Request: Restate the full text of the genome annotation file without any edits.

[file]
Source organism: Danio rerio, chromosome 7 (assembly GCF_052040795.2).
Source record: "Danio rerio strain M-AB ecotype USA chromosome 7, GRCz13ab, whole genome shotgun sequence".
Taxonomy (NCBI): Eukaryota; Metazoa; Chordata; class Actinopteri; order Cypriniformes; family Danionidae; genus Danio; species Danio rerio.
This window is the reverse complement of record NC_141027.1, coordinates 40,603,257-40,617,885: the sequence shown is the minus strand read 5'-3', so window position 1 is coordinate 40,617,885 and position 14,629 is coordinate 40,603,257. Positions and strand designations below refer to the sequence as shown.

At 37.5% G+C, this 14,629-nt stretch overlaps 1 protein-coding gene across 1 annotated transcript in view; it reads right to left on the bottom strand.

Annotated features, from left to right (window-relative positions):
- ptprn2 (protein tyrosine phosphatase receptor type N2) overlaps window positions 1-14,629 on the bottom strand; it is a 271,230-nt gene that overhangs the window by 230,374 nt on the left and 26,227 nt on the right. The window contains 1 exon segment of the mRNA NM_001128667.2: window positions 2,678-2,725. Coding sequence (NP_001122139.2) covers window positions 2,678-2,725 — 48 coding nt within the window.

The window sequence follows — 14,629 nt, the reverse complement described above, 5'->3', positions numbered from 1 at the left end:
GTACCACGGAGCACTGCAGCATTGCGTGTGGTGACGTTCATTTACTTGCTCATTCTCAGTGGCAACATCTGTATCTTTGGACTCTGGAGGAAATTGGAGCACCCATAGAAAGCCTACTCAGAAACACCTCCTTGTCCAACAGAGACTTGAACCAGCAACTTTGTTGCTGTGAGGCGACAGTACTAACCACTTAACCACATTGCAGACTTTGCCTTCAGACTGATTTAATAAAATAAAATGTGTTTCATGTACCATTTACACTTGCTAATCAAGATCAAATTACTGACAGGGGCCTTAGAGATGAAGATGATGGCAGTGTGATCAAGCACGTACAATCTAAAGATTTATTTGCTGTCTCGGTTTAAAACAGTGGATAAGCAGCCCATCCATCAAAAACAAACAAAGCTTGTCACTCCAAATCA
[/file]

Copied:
Source organism: Danio rerio, chromosome 7 (assembly GCF_052040795.2).
Source record: "Danio rerio strain M-AB ecotype USA chromosome 7, GRCz13ab, whole genome shotgun sequence".
Taxonomy (NCBI): Eukaryota; Metazoa; Chordata; class Actinopteri; order Cypriniformes; family Danionidae; genus Danio; species Danio rerio.
This window is the reverse complement of record NC_141027.1, coordinates 40,603,257-40,617,885: the sequence shown is the minus strand read 5'-3', so window position 1 is coordinate 40,617,885 and position 14,629 is coordinate 40,603,257. Positions and strand designations below refer to the sequence as shown.

At 37.5% G+C, this 14,629-nt stretch overlaps 1 protein-coding gene across 1 annotated transcript in view; it reads right to left on the bottom strand.

Annotated features, from left to right (window-relative positions):
- ptprn2 (protein tyrosine phosphatase receptor type N2) overlaps window positions 1-14,629 on the bottom strand; it is a 271,230-nt gene that overhangs the window by 230,374 nt on the left and 26,227 nt on the right. The window contains 1 exon segment of the mRNA NM_001128667.2: window positions 2,678-2,725. Coding sequence (NP_001122139.2) covers window positions 2,678-2,725 — 48 coding nt within the window.

The window sequence follows — 14,629 nt, the reverse complement described above, 5'->3', positions numbered from 1 at the left end:
GTACCACGGAGCACTGCAGCATTGCGTGTGGTGACGTTCATTTACTTGCTCATTCTCAGTGGCAACATCTGTATCTTTGGACTCTGGAGGAAATTGGAGCACCCATAGAAAGCCTACTCAGAAACACCTCCTTGTCCAACAGAGACTTGAACCAGCAACTTTGTTGCTGTGAGGCGACAGTACTAACCACTTAACCACATTGCAGACTTTGCCTTCAGACTGATTTAATAAAATAAAATGTGTTTCATGTACCATTTACACTTGCTAATCAAGATCAAATTACTGACAGGGGCCTTAGAGATGAAGATGATGGCAGTGTGATCAAGCACGTACAATCTAAAGATTTATTTGCTGTCTCGGTTTAAAACAGTGGATAAGCAGCCCATCCATCAAAAACAAACAAAGCTTGTCACTCCAAATCA